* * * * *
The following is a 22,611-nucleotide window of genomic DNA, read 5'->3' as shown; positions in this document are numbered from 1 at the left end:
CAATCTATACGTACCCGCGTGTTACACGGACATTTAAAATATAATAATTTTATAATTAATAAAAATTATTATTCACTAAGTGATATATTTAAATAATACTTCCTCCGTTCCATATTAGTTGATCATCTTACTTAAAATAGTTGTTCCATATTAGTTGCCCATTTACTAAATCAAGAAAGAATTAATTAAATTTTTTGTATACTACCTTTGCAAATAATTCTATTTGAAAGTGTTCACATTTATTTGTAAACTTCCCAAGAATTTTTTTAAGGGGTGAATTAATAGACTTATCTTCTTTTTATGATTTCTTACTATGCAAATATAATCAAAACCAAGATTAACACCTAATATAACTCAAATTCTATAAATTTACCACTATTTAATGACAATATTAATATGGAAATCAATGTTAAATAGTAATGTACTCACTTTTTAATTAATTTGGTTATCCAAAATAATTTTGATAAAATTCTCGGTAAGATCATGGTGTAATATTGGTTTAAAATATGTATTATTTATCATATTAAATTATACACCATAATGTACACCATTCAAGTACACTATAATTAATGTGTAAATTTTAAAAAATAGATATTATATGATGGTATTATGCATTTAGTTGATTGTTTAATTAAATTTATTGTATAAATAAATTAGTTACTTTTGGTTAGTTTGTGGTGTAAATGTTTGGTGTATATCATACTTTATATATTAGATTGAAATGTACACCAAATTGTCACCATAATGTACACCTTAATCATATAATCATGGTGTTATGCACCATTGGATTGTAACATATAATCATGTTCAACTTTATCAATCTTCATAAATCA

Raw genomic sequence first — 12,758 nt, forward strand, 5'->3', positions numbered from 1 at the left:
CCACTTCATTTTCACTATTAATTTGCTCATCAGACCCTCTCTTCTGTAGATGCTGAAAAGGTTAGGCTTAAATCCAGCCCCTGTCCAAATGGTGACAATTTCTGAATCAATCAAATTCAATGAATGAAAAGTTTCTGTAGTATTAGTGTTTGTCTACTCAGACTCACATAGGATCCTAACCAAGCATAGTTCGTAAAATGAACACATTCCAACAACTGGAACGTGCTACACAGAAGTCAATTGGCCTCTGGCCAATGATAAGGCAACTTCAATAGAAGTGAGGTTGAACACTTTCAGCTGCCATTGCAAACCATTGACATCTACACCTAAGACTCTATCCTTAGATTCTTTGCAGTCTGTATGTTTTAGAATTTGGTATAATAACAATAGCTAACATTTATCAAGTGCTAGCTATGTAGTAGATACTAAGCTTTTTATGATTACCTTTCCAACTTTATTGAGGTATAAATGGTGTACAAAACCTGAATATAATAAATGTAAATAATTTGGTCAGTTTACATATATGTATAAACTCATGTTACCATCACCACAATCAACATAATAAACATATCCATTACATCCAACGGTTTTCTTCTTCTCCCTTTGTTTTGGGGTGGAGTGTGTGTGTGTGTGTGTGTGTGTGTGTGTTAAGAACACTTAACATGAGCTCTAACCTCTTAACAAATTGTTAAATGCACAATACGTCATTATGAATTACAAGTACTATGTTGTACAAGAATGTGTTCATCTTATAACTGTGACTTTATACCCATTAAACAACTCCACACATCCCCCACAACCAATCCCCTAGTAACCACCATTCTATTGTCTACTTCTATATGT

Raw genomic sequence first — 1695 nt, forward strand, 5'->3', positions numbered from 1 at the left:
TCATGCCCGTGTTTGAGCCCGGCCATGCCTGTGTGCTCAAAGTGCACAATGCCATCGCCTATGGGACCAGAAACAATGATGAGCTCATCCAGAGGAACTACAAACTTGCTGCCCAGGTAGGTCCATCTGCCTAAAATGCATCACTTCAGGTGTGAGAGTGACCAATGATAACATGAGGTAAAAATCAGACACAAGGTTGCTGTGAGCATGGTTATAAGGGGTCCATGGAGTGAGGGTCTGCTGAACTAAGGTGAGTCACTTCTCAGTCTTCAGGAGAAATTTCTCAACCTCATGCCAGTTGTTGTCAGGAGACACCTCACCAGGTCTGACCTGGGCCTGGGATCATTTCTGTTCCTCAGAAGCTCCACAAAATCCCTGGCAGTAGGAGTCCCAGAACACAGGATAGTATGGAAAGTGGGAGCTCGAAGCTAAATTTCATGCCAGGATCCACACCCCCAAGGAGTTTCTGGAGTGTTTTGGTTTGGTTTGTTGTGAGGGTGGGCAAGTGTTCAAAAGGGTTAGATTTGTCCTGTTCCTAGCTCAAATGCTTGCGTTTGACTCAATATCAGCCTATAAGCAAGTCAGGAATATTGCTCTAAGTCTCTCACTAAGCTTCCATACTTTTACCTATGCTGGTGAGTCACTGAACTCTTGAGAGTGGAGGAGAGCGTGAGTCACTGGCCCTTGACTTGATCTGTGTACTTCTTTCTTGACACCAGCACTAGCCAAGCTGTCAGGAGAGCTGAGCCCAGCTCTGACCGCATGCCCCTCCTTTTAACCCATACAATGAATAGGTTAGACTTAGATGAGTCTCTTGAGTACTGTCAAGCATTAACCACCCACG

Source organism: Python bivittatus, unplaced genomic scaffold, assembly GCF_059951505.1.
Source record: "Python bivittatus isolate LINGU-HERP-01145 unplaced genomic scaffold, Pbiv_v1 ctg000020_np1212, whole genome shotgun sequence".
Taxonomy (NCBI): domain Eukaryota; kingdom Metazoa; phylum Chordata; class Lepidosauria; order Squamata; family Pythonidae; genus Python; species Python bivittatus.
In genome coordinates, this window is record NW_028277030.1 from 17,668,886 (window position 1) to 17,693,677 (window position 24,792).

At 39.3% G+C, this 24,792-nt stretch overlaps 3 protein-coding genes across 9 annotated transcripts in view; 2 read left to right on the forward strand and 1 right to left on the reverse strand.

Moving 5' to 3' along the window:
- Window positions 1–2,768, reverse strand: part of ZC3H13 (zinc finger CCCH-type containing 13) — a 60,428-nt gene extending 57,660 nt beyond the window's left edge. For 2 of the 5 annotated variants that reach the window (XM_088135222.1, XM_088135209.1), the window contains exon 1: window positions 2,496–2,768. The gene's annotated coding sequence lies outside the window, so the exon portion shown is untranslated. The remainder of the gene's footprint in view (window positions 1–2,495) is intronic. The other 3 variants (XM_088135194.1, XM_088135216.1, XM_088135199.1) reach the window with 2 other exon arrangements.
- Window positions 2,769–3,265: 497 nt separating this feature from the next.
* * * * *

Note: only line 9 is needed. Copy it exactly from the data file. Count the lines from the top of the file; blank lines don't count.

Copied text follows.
Taxonomy (NCBI): domain Eukaryota; kingdom Metazoa; phylum Chordata; class Lepidosauria; order Squamata; family Pythonidae; genus Python; species Python bivittatus.